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Home >Money >Personal-finance >How you can help Kerala, other flood-hit states

Even as Kerala’s hour of need is far from over as it looks to rebuild itself, several other states, including Assam, Odisha, Maharashtra, Uttarakhand, Karnataka and Nagaland, are crying for help owing to damages caused by heavy rains, floods and landslides.

The floods claimed more than 483 lives and displaced over 1.4 million people in Kerala, while in Assam, over 10,000 people have been affected by the floods, and 41 lives have been lost, according to various media reports. Nagaland too is reeling under heavy rainfall which has claimed more than a dozen lives already; the state’s CM Neiphiu Rio has made an appeal on social media for donations to help with relief efforts.

In a statement released on 24 August, Kerala chief minister Pinarayi Vijayan said that according to initial estimates, the state saw damages of 20,000 crore. The figure would have multiplied by now, but the total donations received by the Chief Minister’s Disaster Relief Fund (CMDRF), as of 30 August, is only 1,046.3 crore.

As the flood-hit states embark on the long road to recovery, you can play a part in the process by donating and contributing to the relief and rebuilding efforts. We take you through the details of how you can donate and battle any fraud.    

How to donate

You can help Kerala by donating to the CMDRF at donation.cmdrf.kerala.gov.in. You can also transfer money directly to a State Bank of India account, the details of which are listed on the website, or even make contributions through Paytm.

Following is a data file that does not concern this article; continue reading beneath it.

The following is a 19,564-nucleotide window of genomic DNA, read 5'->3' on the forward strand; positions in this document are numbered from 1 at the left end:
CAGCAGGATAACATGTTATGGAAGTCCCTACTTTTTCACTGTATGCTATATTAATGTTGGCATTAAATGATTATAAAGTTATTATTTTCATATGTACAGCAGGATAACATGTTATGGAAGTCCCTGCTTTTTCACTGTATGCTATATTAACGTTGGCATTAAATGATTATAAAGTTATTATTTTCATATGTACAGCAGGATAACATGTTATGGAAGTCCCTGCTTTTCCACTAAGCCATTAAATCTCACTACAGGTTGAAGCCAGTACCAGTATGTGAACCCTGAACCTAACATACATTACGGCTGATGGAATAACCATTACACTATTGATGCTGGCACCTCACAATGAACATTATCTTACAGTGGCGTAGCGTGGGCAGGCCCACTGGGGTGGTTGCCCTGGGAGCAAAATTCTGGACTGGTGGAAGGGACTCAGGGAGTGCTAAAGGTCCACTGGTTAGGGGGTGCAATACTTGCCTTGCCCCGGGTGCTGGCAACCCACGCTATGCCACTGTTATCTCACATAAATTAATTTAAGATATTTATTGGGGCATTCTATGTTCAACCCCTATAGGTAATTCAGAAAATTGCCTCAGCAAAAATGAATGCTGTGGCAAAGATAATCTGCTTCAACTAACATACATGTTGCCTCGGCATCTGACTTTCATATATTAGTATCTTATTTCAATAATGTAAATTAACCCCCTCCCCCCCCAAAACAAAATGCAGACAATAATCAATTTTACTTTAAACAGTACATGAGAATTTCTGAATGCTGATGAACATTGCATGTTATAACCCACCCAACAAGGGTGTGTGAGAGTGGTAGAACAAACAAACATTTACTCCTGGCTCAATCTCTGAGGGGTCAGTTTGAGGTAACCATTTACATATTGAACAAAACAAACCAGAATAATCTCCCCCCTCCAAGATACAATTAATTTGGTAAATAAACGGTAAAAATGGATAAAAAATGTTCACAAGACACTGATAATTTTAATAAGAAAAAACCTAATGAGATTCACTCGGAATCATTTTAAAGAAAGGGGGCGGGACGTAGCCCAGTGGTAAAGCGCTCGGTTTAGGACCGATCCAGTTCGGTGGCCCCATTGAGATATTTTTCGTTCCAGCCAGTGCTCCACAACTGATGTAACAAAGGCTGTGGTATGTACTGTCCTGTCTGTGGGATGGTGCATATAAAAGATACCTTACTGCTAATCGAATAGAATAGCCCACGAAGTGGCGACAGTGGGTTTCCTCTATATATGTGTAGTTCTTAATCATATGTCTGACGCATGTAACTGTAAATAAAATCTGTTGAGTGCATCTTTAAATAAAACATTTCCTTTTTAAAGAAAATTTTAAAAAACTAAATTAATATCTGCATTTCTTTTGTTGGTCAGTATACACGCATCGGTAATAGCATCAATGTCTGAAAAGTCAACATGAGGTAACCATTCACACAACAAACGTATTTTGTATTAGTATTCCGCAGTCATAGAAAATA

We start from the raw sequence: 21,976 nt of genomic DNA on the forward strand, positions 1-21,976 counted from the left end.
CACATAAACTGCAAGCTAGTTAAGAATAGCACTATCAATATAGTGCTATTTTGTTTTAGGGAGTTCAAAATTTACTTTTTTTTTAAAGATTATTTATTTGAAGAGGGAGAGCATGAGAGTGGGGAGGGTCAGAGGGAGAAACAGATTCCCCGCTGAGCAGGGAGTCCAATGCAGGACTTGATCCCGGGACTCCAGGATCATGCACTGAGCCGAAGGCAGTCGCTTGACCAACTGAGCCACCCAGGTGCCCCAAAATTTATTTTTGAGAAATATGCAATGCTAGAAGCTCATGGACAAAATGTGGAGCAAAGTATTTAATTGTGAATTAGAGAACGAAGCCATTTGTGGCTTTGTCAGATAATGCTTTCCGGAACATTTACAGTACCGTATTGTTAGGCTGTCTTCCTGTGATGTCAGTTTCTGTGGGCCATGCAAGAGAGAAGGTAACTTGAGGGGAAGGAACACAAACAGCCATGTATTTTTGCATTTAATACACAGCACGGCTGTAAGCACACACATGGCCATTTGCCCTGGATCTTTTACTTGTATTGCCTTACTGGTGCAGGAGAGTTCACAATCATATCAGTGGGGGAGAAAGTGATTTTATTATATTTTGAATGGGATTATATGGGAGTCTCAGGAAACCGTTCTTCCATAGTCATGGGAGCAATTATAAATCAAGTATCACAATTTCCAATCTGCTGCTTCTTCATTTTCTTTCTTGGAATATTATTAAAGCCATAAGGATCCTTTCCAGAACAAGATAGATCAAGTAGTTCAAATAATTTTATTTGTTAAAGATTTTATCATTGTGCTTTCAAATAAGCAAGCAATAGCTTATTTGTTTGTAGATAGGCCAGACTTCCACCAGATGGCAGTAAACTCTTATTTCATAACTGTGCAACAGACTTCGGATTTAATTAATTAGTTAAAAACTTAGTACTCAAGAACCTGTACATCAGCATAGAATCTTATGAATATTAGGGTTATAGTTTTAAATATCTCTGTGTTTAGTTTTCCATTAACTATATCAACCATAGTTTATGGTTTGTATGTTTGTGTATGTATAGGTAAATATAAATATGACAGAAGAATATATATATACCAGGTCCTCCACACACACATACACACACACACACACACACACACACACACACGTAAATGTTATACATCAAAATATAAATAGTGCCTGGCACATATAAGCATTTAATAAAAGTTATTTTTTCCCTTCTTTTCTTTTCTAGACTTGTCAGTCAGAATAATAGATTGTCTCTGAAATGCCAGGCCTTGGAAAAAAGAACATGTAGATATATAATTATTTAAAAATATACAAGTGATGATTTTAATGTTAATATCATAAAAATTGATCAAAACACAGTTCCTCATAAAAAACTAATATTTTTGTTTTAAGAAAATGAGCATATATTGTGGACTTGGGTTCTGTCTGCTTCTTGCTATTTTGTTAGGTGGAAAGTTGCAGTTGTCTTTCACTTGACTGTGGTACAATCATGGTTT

The CMDRF is using the donations to fund relief efforts, and to aid individuals and families who have suffered damages during the disaster, including loss of life. It is also funding medical treatment.

Other than the government, you can also donate to the NGOs that are helping out flood victims. A few of them are also engaged in relief initiatives across flood-hit states. Some of the popular names are Goonj, The Akshaya Patra Foundation, Habitat for Humanity (HFH) and Oxfam India. The NGOs are working on rehabilitation of displaced families, and providing regular meals and essentials to people who remain in relief camps. They are also providing help and equipment to those who are returning home and attempting to rebuild and make their houses and localities habitable again. 

HFH, for instance, is working with local government bodies in Kerala to provide essentials and equipment people need to clean their homes. Goonj is also involved in transporting relief materials, whereas The Akshaya Patra Foundation has set up makeshift kitchens for displaced families. You can log on to their websites or check out their social media pages to donate.

You can also donate in kind through e-commerce platforms like Amazon, which is allowing you to buy specifically-designed relief packages that can be sent to any collection centre in Kerala. You can also shop on portals like Amazon and Flipkart and send the materials to the District Collector’s Office in one of the affected districts of Kerala or even other affected states if you can find a reliable address of a collection centre.